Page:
But the claims for human growth hormone have been considerably overstated, perhaps because it is such a profitable product, costing tens of thousands of dollars a year — only sometimes covered by insurance. “Many kids who are not actually growth-hormone-deficient will not respond to the treatment, so it is a very expensive crapshoot,” Dr. Philippa Gordon, a pediatrician in Brooklyn, told me in an e-mail message. “What is the psychological fallout when the parents have spent $30,000 a year and the child fails to grow? Also, the long-term side effects are not known.”

Who Can Benefit

Although treatment of hormonally normal children is still highly controversial, therapy is clearly indicated for those with a diagnosed deficiency in growth hormone, which has health benefits beyond height stimulation, according to a report by Dr. Ross and colleagues in the April issue of the journal Pediatrics.

At age 14, Cutler Dozier of Minneapolis was 4 feet 10 inches and weighed 76 pounds, smaller than the average 12-year-old and showing no signs of puberty. His mother, Phyllis Dozier, said she had long thought his size was because of his extremely premature birth. Then, she said in an interview, she learned that “while most preemies eventually catch up, Cutler was falling further and further behind.”

“He was growing only one-quarter to one-half inch a year,” she added, “whereas most children grow about two inches a year.”

Although Cutler’s pediatrician was surprisingly unconcerned, Mrs. Dozier wisely insisted on a referral to a pediatric endocrinologist, who found that Cutler had a serious growth hormone deficiency. He strongly recommended treatment (80 percent of the cost was covered by insurance, leaving the family with a $535 monthly co-payment) and in just one year of daily hormone injections, Cutler grew four and a half inches. His mother said, “At 15, although he was still small for his age, he was finally on the chart for a 15-year-old.”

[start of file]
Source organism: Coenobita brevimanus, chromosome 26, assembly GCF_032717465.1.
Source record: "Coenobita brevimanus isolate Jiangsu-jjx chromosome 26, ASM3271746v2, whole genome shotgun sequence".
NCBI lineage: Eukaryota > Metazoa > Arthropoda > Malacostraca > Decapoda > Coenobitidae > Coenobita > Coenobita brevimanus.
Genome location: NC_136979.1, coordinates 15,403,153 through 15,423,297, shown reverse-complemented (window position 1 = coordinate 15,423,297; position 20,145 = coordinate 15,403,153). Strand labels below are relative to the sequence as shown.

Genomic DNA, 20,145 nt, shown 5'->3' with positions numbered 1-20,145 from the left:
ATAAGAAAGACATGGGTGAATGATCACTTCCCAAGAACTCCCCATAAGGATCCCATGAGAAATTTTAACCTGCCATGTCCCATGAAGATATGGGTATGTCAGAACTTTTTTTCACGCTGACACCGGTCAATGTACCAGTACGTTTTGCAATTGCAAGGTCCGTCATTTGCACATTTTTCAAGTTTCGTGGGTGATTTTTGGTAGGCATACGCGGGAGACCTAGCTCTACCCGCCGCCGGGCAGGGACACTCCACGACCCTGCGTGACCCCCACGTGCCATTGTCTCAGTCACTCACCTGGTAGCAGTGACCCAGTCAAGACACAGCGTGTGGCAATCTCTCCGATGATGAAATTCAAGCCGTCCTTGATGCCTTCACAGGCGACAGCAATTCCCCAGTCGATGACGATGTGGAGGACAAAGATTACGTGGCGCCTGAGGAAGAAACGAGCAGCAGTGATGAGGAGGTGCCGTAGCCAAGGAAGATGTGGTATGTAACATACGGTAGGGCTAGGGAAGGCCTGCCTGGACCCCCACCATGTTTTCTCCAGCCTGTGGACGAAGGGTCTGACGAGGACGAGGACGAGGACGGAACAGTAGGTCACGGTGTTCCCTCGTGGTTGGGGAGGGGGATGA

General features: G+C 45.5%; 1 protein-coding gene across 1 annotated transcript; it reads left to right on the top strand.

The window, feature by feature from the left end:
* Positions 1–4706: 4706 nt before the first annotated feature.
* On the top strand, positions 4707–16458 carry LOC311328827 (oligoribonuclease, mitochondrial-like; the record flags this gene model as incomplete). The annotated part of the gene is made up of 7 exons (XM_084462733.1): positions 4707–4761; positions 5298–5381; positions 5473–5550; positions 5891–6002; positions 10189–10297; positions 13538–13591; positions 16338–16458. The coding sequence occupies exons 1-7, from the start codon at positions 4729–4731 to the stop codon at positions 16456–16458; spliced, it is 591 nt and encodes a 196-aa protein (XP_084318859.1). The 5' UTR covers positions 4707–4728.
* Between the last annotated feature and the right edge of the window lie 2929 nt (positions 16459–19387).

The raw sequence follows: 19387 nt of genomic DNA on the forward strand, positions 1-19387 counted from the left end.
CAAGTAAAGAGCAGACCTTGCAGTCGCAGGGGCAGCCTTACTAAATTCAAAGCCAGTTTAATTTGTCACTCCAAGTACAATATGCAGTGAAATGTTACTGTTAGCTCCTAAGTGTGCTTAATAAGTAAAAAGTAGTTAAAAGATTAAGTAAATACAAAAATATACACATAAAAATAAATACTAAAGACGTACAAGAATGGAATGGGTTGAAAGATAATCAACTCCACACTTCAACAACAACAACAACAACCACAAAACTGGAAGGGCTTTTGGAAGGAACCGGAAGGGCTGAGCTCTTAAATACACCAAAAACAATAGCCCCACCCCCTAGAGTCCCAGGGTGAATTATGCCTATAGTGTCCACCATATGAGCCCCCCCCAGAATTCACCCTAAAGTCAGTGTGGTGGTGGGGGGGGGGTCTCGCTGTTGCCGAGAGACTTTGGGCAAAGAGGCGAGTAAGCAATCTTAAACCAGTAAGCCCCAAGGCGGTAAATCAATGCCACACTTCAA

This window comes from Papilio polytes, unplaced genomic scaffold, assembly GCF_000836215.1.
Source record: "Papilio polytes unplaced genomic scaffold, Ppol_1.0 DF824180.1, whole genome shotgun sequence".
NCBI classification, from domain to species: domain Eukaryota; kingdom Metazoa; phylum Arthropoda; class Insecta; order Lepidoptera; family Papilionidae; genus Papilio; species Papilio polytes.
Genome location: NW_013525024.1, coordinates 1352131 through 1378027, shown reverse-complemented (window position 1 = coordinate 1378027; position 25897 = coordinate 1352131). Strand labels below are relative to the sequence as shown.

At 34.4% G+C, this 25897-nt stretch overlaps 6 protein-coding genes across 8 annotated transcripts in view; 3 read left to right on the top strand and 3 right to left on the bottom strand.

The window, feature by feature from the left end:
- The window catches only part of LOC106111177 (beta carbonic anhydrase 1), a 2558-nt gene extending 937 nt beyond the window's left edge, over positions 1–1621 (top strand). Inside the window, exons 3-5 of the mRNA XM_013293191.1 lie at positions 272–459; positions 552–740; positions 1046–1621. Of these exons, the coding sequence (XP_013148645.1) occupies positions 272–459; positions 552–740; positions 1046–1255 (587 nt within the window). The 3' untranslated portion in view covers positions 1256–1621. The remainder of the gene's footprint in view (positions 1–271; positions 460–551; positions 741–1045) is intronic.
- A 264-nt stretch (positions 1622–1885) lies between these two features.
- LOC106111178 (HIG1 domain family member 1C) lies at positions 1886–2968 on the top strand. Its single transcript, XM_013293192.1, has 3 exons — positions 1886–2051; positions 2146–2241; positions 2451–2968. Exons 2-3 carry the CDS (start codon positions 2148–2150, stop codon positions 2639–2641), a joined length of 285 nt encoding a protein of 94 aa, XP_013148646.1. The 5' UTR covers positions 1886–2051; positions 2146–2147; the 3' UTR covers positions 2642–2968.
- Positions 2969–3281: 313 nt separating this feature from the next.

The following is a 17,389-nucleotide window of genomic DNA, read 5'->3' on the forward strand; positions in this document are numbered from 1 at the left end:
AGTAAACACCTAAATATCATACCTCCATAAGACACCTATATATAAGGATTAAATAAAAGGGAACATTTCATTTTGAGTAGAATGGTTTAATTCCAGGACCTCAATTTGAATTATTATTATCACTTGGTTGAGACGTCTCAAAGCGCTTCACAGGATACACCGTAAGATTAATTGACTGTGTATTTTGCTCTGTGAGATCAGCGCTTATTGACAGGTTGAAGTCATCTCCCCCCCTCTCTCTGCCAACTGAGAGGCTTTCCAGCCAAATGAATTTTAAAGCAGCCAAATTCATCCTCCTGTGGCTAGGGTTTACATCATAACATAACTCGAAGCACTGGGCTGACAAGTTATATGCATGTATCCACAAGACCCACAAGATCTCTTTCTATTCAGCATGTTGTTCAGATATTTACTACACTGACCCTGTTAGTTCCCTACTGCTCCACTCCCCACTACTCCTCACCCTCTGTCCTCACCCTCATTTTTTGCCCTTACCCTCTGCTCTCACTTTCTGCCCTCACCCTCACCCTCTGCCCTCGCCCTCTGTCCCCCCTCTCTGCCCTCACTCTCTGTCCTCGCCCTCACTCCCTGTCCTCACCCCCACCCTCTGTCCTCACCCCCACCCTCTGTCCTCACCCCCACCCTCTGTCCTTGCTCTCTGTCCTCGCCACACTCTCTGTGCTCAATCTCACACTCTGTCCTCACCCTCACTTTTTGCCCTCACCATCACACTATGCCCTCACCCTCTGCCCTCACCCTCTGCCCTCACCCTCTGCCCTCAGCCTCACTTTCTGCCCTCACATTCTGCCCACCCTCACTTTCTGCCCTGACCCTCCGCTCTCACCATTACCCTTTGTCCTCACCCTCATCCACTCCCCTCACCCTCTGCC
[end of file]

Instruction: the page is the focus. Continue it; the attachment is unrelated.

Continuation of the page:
She added: “Not only did he get taller, his appetite really picked up and his hands grew bigger. He reached 5 feet 4 inches at age 16 but had not yet completed puberty, so the endocrinologist recommended he continue treatment. We left the decision up to Cutler, who decided to continue injecting the hormone for four more years.”

Now 22 and fully grown, Cutler weighs 140 pounds and stands a confident 5 feet 9 inches.

Dr. Ross says that other children who can benefit from growth hormone therapy are those who were born small for their gestational age and who fail to catch up by age 2 or so; girls born with a chromosomal abnormality called Turner syndrome; and children with genetic disorders called SHOX deficiency and Noonan syndrome.

The Pediatrics authors wrote that “short children who were born small for gestational age have relatively large hands and feet and relatively broad shoulders and pelvis.” But six years of hormone therapy can help to normalize their body proportions.